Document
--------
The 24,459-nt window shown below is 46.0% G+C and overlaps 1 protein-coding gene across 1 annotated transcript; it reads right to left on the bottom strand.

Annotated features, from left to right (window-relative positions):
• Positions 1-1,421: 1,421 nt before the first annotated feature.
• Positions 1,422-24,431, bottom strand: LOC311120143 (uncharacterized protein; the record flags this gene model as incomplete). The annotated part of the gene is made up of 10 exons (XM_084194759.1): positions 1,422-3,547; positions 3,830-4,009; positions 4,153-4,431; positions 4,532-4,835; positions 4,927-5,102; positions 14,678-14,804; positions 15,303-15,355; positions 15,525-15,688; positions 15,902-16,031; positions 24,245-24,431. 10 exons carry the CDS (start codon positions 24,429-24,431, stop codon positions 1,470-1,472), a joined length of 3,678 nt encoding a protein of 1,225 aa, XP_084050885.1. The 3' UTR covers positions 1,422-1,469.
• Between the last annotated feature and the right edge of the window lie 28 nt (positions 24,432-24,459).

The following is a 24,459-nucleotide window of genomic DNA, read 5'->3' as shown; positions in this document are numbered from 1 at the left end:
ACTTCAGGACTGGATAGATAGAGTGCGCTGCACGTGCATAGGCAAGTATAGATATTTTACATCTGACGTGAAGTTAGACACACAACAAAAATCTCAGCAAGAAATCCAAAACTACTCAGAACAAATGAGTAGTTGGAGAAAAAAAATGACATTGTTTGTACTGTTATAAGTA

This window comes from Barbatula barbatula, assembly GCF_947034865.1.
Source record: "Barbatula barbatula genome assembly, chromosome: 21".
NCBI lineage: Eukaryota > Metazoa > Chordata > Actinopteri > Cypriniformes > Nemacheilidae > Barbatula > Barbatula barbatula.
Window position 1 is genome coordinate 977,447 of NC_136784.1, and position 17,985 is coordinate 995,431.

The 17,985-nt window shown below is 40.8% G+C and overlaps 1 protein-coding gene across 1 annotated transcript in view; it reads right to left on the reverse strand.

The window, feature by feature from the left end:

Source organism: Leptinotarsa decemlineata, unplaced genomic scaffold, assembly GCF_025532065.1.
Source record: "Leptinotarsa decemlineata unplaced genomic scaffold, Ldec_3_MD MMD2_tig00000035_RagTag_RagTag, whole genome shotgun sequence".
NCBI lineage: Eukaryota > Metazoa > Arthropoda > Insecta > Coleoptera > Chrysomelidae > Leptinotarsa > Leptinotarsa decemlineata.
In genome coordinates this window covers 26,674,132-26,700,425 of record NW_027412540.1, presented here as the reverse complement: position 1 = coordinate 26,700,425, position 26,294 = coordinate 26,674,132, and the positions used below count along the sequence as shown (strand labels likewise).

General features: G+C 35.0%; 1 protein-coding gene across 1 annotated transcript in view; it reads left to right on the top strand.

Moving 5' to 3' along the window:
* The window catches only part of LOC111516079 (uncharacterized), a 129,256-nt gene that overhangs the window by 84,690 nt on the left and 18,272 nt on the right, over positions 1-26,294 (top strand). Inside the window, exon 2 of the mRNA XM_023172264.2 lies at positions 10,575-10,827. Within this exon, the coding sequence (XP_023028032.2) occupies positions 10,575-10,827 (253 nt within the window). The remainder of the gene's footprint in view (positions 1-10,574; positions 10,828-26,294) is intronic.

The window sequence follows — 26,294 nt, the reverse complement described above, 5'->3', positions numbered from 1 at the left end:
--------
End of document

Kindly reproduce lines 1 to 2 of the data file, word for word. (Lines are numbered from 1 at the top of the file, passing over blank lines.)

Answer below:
The 24,459-nt window shown below is 46.0% G+C and overlaps 1 protein-coding gene across 1 annotated transcript; it reads right to left on the bottom strand.

Annotated features, from left to right (window-relative positions):